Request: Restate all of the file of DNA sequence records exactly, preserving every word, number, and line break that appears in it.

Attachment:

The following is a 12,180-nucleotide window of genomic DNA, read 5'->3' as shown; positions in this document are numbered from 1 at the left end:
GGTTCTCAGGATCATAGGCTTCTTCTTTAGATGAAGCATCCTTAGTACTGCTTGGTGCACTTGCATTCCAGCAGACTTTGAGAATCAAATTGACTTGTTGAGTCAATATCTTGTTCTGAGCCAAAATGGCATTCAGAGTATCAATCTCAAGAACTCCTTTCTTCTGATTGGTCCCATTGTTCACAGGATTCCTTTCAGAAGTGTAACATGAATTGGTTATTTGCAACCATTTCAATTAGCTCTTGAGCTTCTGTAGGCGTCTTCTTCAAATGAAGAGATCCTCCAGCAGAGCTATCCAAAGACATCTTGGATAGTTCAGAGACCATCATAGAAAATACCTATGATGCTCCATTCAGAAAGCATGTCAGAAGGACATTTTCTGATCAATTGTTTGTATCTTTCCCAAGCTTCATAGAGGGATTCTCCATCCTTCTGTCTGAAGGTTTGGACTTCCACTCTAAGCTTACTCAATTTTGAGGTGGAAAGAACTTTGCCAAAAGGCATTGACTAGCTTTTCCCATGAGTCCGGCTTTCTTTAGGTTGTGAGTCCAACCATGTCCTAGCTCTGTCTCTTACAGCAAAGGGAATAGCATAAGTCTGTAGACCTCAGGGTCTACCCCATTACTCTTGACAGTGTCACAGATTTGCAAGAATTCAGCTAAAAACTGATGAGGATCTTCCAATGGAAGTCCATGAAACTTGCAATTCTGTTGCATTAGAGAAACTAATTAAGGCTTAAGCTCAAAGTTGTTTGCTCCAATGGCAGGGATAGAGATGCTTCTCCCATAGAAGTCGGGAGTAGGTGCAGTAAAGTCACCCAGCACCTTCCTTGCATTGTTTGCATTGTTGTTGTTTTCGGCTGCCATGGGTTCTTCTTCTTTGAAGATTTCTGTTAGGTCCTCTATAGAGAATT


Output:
The following is a 12,180-nucleotide window of genomic DNA, read 5'->3' as shown; positions in this document are numbered from 1 at the left end:
GGTTCTCAGGATCATAGGCTTCTTCTTTAGATGAAGCATCCTTAGTACTGCTTGGTGCACTTGCATTCCAGCAGACTTTGAGAATCAAATTGACTTGTTGAGTCAATATCTTGTTCTGAGCCAAAATGGCATTCAGAGTATCAATCTCAAGAACTCCTTTCTTCTGATTGGTCCCATTGTTCACAGGATTCCTTTCAGAAGTGTAACATGAATTGGTTATTTGCAACCATTTCAATTAGCTCTTGAGCTTCTGTAGGCGTCTTCTTCAAATGAAGAGATCCTCCAGCAGAGCTATCCAAAGACATCTTGGATAGTTCAGAGACCATCATAGAAAATACCTATGATGCTCCATTCAGAAAGCATGTCAGAAGGACATTTTCTGATCAATTGTTTGTATCTTTCCCAAGCTTCATAGAGGGATTCTCCATCCTTCTGTCTGAAGGTTTGGACTTCCACTCTAAGCTTACTCAATTTTGAGGTGGAAAGAACTTTGCCAAAAGGCATTGACTAGCTTTTCCCATGAGTCCGGCTTTCTTTAGGTTGTGAGTCCAACCATGTCCTAGCTCTGTCTCTTACAGCAAAGGGAATAGCATAAGTCTGTAGACCTCAGGGTCTACCCCATTACTCTTGACAGTGTCACAGATTTGCAAGAATTCAGCTAAAAACTGATGAGGATCTTCCAATGGAAGTCCATGAAACTTGCAATTCTGTTGCATTAGAGAAACTAATTAAGGCTTAAGCTCAAAGTTGTTTGCTCCAATGGCAGGGATAGAGATGCTTCTCCCATAGAAGTCGGGAGTAGGTGCAGTAAAGTCACCCAGCACCTTCCTTGCATTGTTTGCATTGTTGTTGTTTTCGGCTGCCATGGGTTCTTCTTCTTTGAAGATTTCTGTTAGGTCCTCTATAGAGAATT